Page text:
Living in a leasehold flat: what can you do about high service charges?
If your freeholder says you should pay thousands of pounds in repairs, do you have to pay up?
In these tough times most people need to budget for household expenses; whether it’s insurance, repairs or improvements. But if you live in a leasehold flat, it’s not that easy. Although it’s your home, it’s the landlord (or freeholder) who has a big say in how much you need to spend in upkeep and repairs. But there are steps you can take if the charges are unfair. Here's what you can do.
Buying a leasehold flat; how to avoid the problems with high service charges or costly repair bills.
What to look for when you're buying a leasehold flat; how to avoid large repair or service charges.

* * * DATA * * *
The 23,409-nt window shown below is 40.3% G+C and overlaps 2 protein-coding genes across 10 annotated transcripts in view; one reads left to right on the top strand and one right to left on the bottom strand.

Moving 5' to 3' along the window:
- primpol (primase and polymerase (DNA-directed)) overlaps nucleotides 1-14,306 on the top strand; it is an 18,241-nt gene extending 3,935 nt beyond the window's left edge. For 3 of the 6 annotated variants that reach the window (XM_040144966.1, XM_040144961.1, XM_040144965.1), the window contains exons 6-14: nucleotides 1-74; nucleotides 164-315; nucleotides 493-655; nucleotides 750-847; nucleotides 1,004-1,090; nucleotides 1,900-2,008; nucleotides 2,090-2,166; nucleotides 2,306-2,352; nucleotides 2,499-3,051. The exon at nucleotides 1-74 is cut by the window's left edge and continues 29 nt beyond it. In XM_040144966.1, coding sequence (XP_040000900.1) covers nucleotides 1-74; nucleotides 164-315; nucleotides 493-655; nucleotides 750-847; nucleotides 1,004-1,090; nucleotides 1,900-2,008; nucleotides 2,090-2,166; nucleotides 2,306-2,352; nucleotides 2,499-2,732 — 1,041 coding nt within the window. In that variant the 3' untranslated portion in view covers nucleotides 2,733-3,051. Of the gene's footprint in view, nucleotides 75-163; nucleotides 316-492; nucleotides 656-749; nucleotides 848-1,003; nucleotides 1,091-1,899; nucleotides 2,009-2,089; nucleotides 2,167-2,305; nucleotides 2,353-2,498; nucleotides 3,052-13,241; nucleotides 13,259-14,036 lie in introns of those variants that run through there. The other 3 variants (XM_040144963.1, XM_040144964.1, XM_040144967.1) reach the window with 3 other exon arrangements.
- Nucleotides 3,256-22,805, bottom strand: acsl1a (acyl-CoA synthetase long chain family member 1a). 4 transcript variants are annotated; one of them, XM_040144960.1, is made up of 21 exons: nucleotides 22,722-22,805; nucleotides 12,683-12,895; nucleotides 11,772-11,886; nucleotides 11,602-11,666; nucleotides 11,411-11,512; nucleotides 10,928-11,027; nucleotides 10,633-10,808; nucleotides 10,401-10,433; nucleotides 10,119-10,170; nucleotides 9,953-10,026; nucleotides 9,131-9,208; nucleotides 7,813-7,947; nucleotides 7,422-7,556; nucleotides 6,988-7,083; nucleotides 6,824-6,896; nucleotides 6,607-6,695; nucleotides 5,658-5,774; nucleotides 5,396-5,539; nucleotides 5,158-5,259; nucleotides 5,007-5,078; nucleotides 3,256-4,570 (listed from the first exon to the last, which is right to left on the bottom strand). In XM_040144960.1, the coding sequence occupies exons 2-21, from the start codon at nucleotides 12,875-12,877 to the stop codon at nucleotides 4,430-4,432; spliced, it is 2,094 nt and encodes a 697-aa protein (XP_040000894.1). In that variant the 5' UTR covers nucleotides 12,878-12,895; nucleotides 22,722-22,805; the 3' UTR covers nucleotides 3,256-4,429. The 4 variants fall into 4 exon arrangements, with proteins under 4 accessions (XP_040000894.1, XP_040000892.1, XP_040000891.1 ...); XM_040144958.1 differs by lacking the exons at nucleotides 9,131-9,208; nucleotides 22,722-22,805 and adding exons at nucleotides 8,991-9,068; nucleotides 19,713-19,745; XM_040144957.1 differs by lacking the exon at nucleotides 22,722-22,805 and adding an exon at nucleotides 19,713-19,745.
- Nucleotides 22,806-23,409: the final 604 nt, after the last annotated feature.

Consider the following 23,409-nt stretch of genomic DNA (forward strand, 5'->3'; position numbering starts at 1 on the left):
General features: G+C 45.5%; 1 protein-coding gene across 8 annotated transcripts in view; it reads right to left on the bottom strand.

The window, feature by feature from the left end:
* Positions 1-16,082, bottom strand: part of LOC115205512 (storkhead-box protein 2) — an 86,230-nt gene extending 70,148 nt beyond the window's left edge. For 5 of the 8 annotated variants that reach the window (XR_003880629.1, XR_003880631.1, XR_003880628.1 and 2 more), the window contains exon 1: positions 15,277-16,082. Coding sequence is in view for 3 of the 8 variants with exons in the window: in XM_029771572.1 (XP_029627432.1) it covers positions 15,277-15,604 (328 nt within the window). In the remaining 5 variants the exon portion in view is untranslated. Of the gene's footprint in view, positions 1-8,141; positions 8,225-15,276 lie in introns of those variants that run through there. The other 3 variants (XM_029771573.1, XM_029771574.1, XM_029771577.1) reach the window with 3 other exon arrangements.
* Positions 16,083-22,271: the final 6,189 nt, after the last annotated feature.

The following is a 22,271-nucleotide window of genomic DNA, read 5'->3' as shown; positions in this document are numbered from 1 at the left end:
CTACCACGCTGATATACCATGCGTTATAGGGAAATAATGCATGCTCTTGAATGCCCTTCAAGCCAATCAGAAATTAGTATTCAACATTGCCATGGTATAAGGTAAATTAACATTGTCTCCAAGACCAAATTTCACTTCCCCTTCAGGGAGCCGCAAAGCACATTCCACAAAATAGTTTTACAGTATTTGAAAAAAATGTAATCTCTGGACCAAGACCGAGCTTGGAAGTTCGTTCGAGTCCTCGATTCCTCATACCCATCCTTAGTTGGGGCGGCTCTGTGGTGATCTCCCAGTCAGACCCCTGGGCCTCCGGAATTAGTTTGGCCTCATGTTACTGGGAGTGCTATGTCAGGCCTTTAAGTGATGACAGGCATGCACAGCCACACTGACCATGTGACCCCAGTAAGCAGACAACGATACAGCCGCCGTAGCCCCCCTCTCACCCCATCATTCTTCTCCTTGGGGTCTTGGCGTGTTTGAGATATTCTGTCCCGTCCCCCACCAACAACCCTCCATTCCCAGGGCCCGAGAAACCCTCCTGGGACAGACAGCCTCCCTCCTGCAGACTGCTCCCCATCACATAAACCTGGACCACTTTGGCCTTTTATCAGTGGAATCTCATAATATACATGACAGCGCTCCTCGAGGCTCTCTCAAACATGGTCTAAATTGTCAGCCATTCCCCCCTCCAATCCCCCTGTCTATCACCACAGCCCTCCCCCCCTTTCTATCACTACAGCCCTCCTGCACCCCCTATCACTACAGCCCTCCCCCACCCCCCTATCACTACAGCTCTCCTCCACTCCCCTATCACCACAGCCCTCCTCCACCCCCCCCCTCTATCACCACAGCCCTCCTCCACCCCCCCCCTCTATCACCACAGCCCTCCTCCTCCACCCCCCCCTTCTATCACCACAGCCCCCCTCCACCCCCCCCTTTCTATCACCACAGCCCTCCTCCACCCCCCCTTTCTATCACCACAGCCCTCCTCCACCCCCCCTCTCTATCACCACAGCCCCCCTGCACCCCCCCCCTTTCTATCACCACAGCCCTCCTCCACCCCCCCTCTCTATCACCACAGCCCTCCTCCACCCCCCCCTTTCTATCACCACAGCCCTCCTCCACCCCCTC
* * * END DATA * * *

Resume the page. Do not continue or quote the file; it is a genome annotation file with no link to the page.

Have you ever read a lease? If you haven’t, you’re not alone. Every year thousands of people buy leasehold flats without having much idea of what they’re letting themselves in for. In many parts of England and Wales, if you want to buy a flat, the only option is to buy one that’s leasehold. The lease is the legal contract you sign up to when you buy but many people don't see a copy of theirs until after they've bought the property.
Getting the best from an estate agent: how to get an estate agent on your side.
If you're buying a property, you can still get the seller's estate agent to work for you.
Many of us find out what’s available and how far our money will go by searching online. But when it comes to getting to the front of the queue for properties coming on the market, it’s worth remembering that buying and selling houses is still a ‘people’ business. Estate agents are paid by sellers but you can still get them to work for you, if you’re a buyer. Estate agents I’ve spoken to all say the key is to meet them face-to-face.